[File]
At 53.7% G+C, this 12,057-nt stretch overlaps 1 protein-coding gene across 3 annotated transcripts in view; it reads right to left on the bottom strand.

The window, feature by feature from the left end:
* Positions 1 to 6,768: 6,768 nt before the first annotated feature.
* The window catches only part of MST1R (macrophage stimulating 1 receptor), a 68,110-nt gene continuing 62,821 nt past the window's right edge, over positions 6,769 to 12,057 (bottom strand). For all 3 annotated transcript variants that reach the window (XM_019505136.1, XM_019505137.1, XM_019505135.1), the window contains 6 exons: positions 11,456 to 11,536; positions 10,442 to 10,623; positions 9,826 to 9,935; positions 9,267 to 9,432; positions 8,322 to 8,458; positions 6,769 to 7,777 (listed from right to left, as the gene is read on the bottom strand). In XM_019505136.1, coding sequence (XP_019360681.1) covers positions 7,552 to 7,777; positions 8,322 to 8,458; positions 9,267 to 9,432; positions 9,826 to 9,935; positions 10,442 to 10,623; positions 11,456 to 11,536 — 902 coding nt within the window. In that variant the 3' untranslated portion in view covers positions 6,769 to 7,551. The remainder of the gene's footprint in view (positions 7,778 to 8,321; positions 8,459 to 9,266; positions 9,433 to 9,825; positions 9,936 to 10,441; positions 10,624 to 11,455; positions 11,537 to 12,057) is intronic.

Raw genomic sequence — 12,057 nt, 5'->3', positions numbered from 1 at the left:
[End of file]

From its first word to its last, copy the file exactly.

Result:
At 53.7% G+C, this 12,057-nt stretch overlaps 1 protein-coding gene across 3 annotated transcripts in view; it reads right to left on the bottom strand.

The window, feature by feature from the left end:
* Positions 1 to 6,768: 6,768 nt before the first annotated feature.
* The window catches only part of MST1R (macrophage stimulating 1 receptor), a 68,110-nt gene continuing 62,821 nt past the window's right edge, over positions 6,769 to 12,057 (bottom strand). For all 3 annotated transcript variants that reach the window (XM_019505136.1, XM_019505137.1, XM_019505135.1), the window contains 6 exons: positions 11,456 to 11,536; positions 10,442 to 10,623; positions 9,826 to 9,935; positions 9,267 to 9,432; positions 8,322 to 8,458; positions 6,769 to 7,777 (listed from right to left, as the gene is read on the bottom strand). In XM_019505136.1, coding sequence (XP_019360681.1) covers positions 7,552 to 7,777; positions 8,322 to 8,458; positions 9,267 to 9,432; positions 9,826 to 9,935; positions 10,442 to 10,623; positions 11,456 to 11,536 — 902 coding nt within the window. In that variant the 3' untranslated portion in view covers positions 6,769 to 7,551. The remainder of the gene's footprint in view (positions 7,778 to 8,321; positions 8,459 to 9,266; positions 9,433 to 9,825; positions 9,936 to 10,441; positions 10,624 to 11,455; positions 11,537 to 12,057) is intronic.

Raw genomic sequence — 12,057 nt, 5'->3', positions numbered from 1 at the left: